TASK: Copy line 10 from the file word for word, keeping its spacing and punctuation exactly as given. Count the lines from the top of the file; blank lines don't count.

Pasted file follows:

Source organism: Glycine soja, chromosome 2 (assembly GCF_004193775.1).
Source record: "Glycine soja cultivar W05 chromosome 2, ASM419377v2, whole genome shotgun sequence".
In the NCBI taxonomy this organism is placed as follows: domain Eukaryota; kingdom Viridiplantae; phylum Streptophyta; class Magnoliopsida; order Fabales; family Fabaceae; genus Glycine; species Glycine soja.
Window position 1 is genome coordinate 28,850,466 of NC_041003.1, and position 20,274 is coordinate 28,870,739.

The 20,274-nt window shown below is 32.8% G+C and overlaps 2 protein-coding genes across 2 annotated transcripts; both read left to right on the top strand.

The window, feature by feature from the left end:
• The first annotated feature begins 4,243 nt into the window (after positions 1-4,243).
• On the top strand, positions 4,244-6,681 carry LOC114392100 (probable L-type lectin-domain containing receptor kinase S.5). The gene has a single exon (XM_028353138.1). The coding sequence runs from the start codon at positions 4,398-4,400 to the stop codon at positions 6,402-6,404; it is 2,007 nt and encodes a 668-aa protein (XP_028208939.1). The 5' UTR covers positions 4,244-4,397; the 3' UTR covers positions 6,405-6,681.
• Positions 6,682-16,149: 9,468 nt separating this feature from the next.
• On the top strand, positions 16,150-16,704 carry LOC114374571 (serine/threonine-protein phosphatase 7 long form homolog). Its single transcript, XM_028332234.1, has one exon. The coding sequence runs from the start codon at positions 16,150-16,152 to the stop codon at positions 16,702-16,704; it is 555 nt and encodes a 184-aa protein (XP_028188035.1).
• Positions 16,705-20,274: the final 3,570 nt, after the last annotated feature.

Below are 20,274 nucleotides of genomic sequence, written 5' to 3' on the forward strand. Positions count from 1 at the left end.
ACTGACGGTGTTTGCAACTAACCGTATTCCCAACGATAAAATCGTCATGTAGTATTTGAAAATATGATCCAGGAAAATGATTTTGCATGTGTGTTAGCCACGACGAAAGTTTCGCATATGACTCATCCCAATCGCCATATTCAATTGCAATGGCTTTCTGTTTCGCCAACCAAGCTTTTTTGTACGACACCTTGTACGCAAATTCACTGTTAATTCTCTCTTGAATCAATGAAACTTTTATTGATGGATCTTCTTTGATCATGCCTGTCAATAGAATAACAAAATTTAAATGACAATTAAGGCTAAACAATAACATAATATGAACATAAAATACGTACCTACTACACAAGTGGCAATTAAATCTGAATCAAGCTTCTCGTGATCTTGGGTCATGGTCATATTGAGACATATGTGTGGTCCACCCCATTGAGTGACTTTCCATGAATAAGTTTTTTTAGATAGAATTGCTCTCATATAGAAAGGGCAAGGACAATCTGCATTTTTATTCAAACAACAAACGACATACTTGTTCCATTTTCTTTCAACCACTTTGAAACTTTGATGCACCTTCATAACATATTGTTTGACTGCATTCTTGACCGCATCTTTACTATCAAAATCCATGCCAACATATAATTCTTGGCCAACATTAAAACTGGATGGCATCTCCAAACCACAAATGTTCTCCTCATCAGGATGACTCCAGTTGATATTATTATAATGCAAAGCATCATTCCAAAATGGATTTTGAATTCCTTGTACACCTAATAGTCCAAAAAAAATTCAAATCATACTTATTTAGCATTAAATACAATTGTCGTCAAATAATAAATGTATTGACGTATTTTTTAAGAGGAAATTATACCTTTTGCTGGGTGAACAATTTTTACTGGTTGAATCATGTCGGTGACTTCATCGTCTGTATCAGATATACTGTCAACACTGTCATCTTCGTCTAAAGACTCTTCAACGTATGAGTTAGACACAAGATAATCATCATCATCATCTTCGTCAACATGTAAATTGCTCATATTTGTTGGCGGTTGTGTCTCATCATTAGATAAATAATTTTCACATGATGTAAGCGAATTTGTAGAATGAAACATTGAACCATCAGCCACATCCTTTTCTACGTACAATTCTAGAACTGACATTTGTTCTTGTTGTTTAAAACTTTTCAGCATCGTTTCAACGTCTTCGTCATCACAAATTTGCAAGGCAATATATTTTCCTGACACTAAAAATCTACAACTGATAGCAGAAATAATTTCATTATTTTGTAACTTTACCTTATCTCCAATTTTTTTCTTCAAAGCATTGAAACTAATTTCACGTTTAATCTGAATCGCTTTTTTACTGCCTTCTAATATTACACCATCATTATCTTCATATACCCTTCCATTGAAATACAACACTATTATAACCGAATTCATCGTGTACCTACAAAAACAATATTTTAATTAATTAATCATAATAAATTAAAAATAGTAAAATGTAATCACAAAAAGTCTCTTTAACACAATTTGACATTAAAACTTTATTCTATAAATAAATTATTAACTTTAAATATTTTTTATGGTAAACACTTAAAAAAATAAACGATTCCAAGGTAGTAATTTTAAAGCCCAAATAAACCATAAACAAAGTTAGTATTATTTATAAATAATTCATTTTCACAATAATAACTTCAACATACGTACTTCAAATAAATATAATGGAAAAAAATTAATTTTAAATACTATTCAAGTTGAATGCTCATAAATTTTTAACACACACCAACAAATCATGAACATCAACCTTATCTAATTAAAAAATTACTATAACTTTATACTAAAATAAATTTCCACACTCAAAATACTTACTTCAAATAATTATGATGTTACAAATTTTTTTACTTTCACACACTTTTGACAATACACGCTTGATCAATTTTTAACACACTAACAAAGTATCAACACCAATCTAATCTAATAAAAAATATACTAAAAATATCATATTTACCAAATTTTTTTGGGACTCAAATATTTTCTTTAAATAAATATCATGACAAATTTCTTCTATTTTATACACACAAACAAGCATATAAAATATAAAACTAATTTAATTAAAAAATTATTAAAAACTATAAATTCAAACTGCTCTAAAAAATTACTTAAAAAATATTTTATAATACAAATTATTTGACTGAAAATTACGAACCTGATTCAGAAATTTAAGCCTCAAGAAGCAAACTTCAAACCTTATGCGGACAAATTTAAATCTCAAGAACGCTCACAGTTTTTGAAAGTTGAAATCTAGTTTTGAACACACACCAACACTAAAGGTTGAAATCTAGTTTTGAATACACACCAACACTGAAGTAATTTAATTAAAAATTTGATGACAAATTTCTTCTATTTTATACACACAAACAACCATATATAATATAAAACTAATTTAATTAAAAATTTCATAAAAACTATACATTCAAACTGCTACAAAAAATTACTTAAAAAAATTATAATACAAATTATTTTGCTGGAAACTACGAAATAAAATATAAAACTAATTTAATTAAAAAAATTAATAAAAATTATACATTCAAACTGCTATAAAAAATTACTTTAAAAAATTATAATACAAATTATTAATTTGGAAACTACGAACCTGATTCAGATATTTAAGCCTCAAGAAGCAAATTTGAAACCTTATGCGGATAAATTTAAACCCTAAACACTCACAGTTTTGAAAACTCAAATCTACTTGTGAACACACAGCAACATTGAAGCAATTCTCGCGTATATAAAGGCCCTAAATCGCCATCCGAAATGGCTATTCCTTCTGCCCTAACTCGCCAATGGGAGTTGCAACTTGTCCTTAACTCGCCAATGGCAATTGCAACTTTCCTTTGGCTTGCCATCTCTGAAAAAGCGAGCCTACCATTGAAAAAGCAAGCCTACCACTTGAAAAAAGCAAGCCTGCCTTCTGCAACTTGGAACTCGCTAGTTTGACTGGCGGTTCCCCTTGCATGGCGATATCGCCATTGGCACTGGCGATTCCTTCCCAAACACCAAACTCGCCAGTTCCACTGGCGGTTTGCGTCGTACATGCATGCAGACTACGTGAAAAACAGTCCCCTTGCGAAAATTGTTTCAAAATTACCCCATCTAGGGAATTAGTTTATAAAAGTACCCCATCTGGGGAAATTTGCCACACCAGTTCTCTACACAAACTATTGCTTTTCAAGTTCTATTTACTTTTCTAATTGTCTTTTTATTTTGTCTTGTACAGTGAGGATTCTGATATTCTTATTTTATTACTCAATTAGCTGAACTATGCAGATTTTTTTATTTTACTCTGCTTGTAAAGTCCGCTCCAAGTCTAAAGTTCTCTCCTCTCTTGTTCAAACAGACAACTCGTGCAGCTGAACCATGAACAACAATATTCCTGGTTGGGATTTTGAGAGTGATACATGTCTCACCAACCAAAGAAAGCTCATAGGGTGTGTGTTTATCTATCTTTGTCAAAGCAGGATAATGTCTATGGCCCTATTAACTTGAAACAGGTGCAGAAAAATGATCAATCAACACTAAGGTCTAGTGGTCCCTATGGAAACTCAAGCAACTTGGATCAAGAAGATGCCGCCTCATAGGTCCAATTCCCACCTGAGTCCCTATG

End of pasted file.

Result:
• On the top strand, positions 16,150-16,704 carry LOC114374571 (serine/threonine-protein phosphatase 7 long form homolog). Its single transcript, XM_028332234.1, has one exon. The coding sequence runs from the start codon at positions 16,150-16,152 to the stop codon at positions 16,702-16,704; it is 555 nt and encodes a 184-aa protein (XP_028188035.1).